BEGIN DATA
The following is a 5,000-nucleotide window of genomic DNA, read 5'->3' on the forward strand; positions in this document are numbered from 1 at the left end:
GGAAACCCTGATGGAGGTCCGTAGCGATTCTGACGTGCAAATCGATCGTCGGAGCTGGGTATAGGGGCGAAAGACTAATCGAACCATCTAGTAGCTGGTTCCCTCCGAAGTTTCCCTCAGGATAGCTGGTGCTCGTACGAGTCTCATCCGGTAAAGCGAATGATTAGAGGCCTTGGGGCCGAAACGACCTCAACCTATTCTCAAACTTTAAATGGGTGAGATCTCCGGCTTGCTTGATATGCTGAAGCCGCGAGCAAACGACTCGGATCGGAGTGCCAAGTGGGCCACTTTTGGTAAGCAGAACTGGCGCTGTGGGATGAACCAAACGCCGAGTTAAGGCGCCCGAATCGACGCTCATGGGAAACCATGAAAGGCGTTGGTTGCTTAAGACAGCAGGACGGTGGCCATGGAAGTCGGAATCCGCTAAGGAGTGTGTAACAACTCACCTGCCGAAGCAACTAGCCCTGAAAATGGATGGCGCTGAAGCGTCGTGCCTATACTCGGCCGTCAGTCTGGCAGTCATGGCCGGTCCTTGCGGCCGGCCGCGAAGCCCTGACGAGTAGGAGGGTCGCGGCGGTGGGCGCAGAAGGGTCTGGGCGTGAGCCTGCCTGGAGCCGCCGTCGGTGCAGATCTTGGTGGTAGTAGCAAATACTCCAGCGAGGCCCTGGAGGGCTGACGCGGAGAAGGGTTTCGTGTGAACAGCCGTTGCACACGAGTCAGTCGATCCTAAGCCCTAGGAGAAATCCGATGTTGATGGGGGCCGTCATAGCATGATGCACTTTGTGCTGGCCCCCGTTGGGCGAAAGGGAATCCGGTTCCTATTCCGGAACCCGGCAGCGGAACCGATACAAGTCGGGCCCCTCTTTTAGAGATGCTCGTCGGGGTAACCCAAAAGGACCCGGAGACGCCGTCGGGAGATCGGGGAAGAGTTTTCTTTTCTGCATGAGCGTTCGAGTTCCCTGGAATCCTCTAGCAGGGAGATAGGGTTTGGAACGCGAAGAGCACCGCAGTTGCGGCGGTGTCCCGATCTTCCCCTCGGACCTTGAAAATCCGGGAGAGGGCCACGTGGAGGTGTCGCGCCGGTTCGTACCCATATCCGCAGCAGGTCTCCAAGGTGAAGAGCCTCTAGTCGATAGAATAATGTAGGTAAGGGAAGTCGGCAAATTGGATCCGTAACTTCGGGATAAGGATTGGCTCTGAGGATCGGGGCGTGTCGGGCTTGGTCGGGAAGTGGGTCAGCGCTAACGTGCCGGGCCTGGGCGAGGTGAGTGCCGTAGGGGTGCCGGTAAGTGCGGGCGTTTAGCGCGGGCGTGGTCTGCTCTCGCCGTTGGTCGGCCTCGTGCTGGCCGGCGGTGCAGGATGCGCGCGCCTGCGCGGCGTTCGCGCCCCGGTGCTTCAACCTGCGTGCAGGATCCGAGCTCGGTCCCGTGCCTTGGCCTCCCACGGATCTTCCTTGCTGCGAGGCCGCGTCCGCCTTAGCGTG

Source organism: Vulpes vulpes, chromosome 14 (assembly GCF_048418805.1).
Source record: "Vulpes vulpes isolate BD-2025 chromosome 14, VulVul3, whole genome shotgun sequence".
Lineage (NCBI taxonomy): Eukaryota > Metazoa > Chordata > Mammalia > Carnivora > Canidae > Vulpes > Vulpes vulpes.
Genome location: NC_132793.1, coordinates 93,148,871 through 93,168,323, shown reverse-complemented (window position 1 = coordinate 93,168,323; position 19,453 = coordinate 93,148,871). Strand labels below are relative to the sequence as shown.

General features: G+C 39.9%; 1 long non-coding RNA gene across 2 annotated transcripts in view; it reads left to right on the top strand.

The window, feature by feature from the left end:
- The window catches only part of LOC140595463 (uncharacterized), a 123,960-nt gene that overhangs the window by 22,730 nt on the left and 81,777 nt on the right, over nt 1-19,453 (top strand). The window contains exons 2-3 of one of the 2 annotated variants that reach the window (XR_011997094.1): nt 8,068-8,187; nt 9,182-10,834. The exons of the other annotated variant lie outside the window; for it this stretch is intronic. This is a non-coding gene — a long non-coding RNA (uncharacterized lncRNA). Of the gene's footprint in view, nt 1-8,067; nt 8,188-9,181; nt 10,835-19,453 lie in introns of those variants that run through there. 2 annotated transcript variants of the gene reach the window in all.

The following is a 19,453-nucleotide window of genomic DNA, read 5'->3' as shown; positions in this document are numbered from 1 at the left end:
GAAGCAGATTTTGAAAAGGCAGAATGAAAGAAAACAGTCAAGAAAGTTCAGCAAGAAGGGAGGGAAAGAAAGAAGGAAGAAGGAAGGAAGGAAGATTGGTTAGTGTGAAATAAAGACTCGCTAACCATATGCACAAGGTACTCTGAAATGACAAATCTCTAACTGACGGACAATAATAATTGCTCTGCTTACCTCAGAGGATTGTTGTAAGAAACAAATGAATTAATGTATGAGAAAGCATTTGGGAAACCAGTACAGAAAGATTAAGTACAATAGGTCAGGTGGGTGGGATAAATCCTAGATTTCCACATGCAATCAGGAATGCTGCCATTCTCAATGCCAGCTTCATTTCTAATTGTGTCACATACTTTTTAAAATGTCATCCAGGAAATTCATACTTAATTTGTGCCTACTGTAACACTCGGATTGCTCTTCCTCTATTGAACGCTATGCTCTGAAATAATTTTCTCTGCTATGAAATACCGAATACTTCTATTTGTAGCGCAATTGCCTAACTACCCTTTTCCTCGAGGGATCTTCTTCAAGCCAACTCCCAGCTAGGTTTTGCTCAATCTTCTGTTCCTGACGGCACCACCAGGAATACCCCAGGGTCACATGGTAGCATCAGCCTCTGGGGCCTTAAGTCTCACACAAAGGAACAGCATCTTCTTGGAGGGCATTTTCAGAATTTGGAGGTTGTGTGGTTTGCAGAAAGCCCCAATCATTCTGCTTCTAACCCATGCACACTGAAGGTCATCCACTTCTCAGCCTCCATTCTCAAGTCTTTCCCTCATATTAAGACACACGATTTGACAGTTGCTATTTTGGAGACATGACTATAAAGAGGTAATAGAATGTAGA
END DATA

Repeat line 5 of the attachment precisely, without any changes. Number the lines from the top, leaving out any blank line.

Lineage (NCBI taxonomy): Eukaryota > Metazoa > Chordata > Mammalia > Carnivora > Canidae > Vulpes > Vulpes vulpes.